When I first became involved in horse breeding, starting in the late fifties, I quickly became aware that Quarter
Horse breeders and cattlemen were, by and large, far more dedicated businessmen than Appaloosa breeders. Their
marketing techniques were far more advanced. From my vantage point in the high Plains at Rocky Cliff Ranch,
I was fascinated as I watched the popularity of the Quarter Horse spreading like an expanding wave across the nation,
eastward to the Atlantic, south to Florida and northward into Canada.
But my interest was in marketing the Appaloosas I raised. So I had even greater interest in the ripple of popularity
of the Appaloosa that followed in the wake of the Quarter Horse wave - on the order of 2 or 3 years later. And at the
forefront of the Appaloosa wave were the jugheads, creating at first an image of a homely horse. Enterprising horse traders would buy up Appaloosa culls at
Western sales for 50 bucks, then haul them East and sell them like hotcakes for 500 bucks. As soon as the new
enthusiasts started to have local Appaloosa shows, the jugheads got the gate again, and the new showmen began buying
quality Appaloosas that could win.
Isn't it incredible that we invited judges for our Appaloosa shows whose background was primarily Quarter Horse?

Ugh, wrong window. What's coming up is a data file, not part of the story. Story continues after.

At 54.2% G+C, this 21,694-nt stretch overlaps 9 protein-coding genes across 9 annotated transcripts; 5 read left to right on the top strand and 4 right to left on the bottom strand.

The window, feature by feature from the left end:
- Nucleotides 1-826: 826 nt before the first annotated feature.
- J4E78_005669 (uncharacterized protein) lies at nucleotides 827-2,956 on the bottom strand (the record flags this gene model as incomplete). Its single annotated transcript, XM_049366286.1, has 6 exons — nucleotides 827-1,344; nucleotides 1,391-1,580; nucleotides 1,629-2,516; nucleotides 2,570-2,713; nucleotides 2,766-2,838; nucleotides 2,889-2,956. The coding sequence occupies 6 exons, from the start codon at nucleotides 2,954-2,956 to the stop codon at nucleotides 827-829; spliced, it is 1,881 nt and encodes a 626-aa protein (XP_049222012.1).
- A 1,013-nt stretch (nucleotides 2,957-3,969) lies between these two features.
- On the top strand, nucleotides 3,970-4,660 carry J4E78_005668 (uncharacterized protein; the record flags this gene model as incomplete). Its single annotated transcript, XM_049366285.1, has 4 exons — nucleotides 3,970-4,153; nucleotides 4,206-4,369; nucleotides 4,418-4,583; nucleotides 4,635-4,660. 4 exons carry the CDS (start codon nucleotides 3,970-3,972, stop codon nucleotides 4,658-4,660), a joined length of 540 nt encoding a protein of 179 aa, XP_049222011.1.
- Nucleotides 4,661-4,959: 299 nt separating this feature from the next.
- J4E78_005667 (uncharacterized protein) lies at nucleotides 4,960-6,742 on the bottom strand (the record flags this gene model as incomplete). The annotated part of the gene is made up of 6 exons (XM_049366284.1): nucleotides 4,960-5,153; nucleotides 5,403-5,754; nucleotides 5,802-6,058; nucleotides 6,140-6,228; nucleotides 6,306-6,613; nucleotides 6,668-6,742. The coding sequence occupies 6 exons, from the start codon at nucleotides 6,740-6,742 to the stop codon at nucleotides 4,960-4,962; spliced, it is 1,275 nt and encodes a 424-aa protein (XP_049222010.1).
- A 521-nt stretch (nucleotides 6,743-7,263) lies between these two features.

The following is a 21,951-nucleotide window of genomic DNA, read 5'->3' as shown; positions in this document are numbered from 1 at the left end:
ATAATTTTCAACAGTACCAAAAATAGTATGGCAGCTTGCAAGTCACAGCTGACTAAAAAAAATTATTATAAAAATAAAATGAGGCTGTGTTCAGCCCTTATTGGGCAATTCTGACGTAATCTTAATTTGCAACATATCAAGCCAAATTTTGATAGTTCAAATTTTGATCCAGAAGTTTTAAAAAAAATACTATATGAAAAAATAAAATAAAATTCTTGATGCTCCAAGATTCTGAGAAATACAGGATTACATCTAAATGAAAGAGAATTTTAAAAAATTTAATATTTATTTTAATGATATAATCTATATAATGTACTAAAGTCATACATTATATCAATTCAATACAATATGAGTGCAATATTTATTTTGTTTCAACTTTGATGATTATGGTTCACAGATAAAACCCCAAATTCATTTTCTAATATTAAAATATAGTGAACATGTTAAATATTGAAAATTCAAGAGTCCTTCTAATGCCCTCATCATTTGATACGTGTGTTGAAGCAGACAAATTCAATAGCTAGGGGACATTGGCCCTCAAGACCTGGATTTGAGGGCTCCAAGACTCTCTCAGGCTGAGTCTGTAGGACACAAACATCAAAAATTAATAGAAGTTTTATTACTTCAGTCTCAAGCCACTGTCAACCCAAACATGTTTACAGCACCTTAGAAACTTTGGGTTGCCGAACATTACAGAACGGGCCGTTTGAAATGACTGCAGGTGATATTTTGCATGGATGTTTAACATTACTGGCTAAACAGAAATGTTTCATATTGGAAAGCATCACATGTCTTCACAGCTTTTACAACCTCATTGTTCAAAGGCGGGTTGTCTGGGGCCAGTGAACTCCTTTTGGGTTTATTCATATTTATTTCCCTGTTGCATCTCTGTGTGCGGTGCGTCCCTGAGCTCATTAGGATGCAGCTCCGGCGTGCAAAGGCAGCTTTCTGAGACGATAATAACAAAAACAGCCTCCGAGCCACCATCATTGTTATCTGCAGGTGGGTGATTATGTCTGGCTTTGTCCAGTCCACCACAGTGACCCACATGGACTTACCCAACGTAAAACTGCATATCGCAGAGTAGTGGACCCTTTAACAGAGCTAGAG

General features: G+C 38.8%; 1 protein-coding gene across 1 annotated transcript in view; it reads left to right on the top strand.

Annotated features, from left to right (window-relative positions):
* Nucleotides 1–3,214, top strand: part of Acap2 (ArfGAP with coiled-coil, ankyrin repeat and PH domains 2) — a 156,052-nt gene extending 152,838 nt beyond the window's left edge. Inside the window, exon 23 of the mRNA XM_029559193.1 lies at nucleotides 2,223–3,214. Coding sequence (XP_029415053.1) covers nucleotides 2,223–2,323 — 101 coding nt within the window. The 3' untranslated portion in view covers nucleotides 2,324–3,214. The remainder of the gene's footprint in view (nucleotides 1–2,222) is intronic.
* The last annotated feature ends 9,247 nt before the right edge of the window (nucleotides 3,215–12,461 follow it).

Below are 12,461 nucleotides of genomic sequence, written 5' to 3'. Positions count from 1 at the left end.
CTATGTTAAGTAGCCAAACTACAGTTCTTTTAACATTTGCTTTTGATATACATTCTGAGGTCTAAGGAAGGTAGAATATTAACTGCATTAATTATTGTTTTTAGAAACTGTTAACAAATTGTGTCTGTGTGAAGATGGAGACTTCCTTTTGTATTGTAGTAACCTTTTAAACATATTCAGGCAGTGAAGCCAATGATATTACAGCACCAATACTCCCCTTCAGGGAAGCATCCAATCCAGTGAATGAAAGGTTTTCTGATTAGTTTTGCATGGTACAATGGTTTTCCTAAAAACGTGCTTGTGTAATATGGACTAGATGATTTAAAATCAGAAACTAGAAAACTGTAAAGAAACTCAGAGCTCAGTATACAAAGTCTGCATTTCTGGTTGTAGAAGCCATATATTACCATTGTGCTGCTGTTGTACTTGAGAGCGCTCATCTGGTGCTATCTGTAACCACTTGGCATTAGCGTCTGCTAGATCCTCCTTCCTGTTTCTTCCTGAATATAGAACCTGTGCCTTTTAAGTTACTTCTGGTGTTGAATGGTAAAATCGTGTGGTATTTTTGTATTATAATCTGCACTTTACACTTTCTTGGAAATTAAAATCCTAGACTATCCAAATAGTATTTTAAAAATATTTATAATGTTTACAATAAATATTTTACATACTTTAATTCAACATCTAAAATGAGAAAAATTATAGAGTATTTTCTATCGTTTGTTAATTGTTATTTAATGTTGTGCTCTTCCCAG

Did you ever see a Quarter Horse show judged by a horseman whose background was primarily Appaloosa? Next came the
auctioneers, then the trainers, nearly all with Quarter Horse backgrounds.
I don't intend to belittle the Arabian and Quarter Horse breeds. They are two of the many light horse breeds that
evolved over thousands of years from the same basic stock - the wild spotted horse of southern Europe. The Arabian
is perhaps the most refined of all the descendants of that spotted wild horse. And the Quarter Horse, developed in
an entirely different environment, likewise is a great breed - probably the dominant element in the equine world
today. None the less, I do not feel like cheering when I see Quarter Horse minded folks modifying the Appaloosa
breed to fit their mindset.
On re-reading the above, I am keenly aware of one glaring omission. Does the Appaloosa breed differ from other
breeds in temperament and/or disposition? Have Appaloosa personality traits changed since the ApHC registry was
started? Extremely pertinent questions, and very difficult to answer objectively. It would take someone far more
experienced than I with many breeds, as well as a horseman familiar with many Appaloosa bloodlines, and many
individuals, both old-time and modern Appaloosas to pass judgment objectively.
My image of the Appaloosa is a horse who consorts with humans as willingly as with his own kind. Eager to learn,
whether by instruction or by using his own ingenuity, but easily bored with endless repetition. Would rather
die than let another forge past him on the racetrack, but next day will gingerly let a wee tike ride him to win in
Walk - Trot. Good sense of humor. And of course, happier by far when given relative freedom in a pasture environment.
Does this come close to describing your Sundance Appaloosas?